Second Covid wave to impact on vehicle financiers’ asset quality

Mumbai, May 25 (Agency) The second COVID-19 wave will have a significant impact on the asset quality of vehicle financiers due to their borrowers’ reduced capacity utilisation, higher operating costs, and moderating cash flows, says a report. According to India Ratings and Research, these lenders’ collection efficiency for the first fortnight of May could be lower by 5-7 per cent on top of a similar decline in April over March 2021. “Lenders (vehicle financiers) would be impacted in the medium term due to restricted mobility and moderating borrowers’ cash flows. Collections have become difficult due to the surge in infected cases and would impact asset quality in H1 FY22,” the agency said in a report.

It said the impact of the first COVID wave was cushioned with multiple measures such as regulatory moratorium, loan restructuring, additional funding through the emergency credit line guarantee scheme. Also, a sharp pent-up demand recovery raised optimism about faster-than-expected normalisation. However, the outcome may be different during the second wave, due to the wide-scale impact, including rural areas and pent-up demand being absorbed already, it added. With reduced borrowers’ savings and rising operating costs due to fuel inflation, the excess capacity had its offsetting impact on freight contract renewals or market freight rates, all impacting borrowers’ cash flows, the agency noted.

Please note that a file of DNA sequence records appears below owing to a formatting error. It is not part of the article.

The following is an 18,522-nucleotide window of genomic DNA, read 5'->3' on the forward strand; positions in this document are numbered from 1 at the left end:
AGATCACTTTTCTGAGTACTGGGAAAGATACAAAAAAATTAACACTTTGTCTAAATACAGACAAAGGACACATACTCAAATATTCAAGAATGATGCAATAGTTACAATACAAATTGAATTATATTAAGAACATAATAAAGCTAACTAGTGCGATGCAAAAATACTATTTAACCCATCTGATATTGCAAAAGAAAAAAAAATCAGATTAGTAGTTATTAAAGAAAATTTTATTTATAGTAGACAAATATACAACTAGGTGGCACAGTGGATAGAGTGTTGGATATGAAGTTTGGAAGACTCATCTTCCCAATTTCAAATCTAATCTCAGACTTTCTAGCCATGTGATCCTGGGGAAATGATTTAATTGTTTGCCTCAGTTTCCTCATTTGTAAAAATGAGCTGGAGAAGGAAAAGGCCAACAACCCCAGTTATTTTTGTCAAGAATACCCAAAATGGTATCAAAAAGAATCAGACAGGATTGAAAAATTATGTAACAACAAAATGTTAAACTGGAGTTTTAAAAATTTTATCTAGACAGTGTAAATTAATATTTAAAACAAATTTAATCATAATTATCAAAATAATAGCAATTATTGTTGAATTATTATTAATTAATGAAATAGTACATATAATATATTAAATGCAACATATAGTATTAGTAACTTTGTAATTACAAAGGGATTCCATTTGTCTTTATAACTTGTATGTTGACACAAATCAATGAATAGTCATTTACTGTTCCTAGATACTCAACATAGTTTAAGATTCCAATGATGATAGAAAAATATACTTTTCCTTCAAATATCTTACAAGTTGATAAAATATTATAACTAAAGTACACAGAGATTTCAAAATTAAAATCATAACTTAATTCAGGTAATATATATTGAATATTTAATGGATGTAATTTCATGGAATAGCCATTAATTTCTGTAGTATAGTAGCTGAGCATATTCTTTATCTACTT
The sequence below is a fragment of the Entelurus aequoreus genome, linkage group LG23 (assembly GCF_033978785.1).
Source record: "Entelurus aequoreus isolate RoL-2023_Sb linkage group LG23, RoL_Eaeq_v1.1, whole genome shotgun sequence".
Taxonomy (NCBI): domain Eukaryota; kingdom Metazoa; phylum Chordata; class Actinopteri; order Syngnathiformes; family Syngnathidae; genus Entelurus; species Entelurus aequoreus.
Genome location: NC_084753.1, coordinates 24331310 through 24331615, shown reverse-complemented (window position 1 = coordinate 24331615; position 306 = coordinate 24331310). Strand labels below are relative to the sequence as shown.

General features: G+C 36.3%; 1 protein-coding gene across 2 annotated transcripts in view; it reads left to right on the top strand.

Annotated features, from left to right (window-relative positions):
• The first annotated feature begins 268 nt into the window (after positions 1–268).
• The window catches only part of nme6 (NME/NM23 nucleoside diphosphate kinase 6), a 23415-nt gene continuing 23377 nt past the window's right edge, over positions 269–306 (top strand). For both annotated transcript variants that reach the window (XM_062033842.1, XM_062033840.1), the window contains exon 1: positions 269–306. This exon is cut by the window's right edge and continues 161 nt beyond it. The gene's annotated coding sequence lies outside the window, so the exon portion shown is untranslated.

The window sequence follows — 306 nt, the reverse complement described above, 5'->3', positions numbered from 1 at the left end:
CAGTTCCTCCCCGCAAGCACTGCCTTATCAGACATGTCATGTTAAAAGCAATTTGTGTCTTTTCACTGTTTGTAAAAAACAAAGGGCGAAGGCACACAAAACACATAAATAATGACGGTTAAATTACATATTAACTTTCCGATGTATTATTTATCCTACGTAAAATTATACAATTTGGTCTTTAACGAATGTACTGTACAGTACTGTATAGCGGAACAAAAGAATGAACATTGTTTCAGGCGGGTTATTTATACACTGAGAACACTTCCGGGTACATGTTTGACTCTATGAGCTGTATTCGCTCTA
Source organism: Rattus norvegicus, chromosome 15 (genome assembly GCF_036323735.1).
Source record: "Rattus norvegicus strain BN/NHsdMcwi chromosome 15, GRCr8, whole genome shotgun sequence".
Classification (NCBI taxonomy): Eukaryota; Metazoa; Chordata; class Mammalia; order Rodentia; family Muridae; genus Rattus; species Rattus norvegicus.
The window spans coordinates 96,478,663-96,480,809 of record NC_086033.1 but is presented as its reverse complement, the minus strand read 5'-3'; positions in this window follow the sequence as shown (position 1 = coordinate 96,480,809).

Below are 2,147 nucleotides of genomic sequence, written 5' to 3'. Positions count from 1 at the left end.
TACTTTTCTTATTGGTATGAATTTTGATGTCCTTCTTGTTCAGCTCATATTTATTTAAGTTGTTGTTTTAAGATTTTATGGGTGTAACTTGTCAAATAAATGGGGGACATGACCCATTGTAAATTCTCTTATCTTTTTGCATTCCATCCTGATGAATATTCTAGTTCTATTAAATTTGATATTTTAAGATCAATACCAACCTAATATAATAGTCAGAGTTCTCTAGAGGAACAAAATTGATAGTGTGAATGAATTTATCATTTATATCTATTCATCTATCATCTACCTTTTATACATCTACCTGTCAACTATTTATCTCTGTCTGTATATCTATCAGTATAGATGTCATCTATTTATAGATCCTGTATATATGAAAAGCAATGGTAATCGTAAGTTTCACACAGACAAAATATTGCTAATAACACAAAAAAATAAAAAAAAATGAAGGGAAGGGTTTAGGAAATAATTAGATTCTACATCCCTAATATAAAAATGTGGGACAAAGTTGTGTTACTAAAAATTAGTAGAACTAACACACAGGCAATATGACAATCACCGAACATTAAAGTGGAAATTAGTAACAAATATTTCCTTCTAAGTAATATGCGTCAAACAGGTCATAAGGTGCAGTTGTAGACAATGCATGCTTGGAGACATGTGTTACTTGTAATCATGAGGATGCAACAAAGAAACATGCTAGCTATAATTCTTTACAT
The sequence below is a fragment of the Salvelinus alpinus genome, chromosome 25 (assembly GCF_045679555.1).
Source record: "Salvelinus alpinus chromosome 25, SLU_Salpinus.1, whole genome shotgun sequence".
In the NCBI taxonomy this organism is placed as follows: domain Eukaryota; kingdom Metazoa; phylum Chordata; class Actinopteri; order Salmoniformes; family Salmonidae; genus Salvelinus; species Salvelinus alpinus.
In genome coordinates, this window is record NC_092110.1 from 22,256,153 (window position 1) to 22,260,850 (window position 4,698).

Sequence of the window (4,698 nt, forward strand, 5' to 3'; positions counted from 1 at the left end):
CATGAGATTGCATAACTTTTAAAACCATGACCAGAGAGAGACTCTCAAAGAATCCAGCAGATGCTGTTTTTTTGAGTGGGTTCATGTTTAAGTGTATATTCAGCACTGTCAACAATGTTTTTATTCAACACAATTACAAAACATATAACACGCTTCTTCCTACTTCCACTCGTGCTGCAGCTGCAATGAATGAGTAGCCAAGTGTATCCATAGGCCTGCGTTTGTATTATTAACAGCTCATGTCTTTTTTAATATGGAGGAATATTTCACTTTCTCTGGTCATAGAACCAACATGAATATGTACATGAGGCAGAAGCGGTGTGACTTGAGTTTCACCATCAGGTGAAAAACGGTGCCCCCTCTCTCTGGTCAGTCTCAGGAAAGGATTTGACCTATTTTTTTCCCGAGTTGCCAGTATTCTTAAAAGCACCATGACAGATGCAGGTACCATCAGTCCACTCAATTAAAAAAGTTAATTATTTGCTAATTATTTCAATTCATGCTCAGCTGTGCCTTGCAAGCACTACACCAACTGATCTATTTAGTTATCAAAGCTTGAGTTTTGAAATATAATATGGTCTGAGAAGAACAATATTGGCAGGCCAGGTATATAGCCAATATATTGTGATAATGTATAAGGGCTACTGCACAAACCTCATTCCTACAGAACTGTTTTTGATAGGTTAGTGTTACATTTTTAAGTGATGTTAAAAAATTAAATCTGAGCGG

Early demand indicators, such as the E-way bill, diesel consumption are showing signs of moderation and asset inflation (rising raw material prices like steel and cement) would impact demand offtake and thus load availability. Thus, both demand and rising operating costs would moderate borrowers’ cash flows in the financial year 2021-22, it said. “Lenders’ collection efficiency would also be affected by restricted mobility as the second wave has spread across all geographies, the agency said, adding it has a negative outlook on commercial vehicle finance as an asset class.

It said there are emerging trends of rising loan tenures across vehicle financiers to reduce servicing burden for borrowers, however, these could lead to a rise in loss given defaults for collaterals. The agency, however, said lenders have shored up their capital and liquidity buffers to navigate the challenging environment. The strengthened capitalisation, and sizable on-balance sheet liquidity, and holding of margin due to a funding cost improvement in the last year would provide some buffer to absorb incremental stress because of the second wave, it said.